New Options for NetApp Users

Arthur Cole

NetApp customers are suddenly finding themselves with a range of options for things like storage networking and data management.


The big news of the week is the company's arrangement with 3Par that ties together the InServ platform with the 3000 and 6000 versions of the V-Series appliance through either Fibre Channel or iSCSI. The move is widely seen as giving NetApp a leg up in the SAN market, even if it does mean linking its file gateway to someone else's storage infrastructure.


It also means that EMC has a strong rival when it comes to SAN/NAS combinations for companies that are currently struggling with incompatible file- and block-based systems, according to this article in IT Week. What's more, it creates a sticky relationship between NetApp and 3Par, who will both compete and cooperate with each other over the same customers' system upgrades. When something goes amiss with an Inserv/V-Series configuration, which firm do you think will own up to the problem?


Drawing less attention than the 3Par deal, but probably just as significant, was NetApp's announcement that it will offer Brocade's 5000 fabric switch as part of its SAN portfolio. The move provides instant access to either the Brocade Fabric OS or the McData OS, outfitted with all the tools needed for non-disruptive SAN fabric expansion and performance enhancement. Plus there's the small fact that the switch provides 32 Gbps throughput and load-balancing across trunks up to 250 miles.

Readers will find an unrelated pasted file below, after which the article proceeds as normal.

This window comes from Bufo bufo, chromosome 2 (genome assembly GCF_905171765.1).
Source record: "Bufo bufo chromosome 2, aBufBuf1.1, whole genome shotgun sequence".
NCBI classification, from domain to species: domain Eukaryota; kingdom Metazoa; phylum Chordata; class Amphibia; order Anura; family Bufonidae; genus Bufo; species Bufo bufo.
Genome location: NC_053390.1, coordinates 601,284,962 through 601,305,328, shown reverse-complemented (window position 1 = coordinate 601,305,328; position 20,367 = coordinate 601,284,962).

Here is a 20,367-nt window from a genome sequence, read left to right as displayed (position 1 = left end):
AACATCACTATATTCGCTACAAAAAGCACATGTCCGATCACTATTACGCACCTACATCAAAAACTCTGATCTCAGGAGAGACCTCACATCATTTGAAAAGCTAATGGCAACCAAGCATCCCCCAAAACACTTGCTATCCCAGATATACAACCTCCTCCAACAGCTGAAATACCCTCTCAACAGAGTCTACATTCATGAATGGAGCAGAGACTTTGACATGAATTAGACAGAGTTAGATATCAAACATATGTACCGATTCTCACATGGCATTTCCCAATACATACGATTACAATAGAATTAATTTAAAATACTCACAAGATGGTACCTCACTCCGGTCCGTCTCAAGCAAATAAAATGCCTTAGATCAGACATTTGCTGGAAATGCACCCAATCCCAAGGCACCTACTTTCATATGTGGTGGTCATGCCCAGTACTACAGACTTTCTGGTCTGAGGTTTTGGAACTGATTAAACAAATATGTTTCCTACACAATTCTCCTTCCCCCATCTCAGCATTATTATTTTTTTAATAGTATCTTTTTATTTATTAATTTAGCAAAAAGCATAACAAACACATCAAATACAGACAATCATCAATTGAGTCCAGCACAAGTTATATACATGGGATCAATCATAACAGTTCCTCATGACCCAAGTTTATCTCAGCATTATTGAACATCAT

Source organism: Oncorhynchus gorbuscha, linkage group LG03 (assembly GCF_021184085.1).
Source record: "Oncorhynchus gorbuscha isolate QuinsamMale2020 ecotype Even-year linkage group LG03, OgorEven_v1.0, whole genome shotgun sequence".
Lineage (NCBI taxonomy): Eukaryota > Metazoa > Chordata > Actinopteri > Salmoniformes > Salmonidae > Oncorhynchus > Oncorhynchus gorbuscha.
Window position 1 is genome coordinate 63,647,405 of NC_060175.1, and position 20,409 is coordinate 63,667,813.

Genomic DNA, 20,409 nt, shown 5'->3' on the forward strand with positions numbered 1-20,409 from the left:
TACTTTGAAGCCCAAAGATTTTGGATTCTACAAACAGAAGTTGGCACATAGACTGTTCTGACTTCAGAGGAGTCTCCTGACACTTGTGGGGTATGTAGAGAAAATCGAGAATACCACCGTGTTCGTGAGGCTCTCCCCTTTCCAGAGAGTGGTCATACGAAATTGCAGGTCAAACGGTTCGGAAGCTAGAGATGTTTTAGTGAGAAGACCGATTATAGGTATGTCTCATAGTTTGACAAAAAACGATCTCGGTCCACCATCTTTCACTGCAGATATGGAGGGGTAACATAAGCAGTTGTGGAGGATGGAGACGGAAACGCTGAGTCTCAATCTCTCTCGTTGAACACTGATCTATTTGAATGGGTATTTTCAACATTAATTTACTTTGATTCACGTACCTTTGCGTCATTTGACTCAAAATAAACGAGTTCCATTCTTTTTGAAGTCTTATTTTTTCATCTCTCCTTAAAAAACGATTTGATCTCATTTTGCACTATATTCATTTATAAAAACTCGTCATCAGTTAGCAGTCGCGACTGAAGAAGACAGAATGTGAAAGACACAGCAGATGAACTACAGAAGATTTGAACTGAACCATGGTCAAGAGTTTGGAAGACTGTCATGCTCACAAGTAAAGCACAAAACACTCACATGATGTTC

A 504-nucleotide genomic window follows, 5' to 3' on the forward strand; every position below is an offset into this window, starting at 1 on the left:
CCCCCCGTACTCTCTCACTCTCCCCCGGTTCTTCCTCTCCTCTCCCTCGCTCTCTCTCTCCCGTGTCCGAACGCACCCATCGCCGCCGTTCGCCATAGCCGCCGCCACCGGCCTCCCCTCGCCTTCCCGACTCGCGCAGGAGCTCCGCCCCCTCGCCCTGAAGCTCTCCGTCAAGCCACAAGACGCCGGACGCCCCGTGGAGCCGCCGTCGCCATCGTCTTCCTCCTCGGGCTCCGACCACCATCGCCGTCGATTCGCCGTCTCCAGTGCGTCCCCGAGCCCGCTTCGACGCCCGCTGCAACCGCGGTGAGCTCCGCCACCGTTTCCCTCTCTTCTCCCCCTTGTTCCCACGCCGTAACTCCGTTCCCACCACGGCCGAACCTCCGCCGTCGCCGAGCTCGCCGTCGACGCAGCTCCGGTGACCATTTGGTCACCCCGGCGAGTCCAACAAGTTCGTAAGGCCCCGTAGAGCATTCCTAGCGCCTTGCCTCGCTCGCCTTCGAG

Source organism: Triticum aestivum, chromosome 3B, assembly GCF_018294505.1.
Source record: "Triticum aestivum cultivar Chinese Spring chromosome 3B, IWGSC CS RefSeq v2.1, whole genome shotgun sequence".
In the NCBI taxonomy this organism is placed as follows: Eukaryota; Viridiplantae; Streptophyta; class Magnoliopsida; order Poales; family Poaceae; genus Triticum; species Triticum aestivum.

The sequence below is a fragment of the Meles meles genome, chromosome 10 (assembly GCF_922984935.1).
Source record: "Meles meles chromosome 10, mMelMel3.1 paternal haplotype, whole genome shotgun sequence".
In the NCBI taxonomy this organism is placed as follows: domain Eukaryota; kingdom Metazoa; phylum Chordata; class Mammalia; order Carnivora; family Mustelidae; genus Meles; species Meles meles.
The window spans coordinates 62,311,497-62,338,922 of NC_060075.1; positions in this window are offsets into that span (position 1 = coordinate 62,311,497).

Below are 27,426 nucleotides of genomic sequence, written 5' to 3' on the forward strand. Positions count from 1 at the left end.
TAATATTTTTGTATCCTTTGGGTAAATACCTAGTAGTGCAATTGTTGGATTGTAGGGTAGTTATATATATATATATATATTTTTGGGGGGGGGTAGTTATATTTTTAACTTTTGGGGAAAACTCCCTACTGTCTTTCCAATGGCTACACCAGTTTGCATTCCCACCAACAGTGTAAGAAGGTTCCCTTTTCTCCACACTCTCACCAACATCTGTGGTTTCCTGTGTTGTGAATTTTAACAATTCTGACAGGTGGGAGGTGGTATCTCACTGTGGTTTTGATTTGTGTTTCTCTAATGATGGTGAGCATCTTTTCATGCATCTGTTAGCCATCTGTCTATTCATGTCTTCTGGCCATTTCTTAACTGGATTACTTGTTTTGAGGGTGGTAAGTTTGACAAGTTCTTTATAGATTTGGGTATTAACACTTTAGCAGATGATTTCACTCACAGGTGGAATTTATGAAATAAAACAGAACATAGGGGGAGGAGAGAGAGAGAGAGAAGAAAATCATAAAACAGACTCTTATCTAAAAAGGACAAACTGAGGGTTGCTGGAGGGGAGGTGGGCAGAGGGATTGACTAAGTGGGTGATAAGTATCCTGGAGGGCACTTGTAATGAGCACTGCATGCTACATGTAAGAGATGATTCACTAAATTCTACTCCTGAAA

And for SharePoint users, NetApp has added the SnapManager for the SharePoint Server 2007, providing a new source of backup, recovery, deployment and management tools. The system can be combined with other NetApp solutions, such as SnapMirror and SnapShot for replication and mirroring services, as well as the FlexVol storage pool management system.


For NetApp customers, greater interoperability with the wider world of network architecture can only be a positive development. It's a far cry to say that the company has opened up completely, but at least there are now a range of options for legacy appliances and greater flexibility for new ones.

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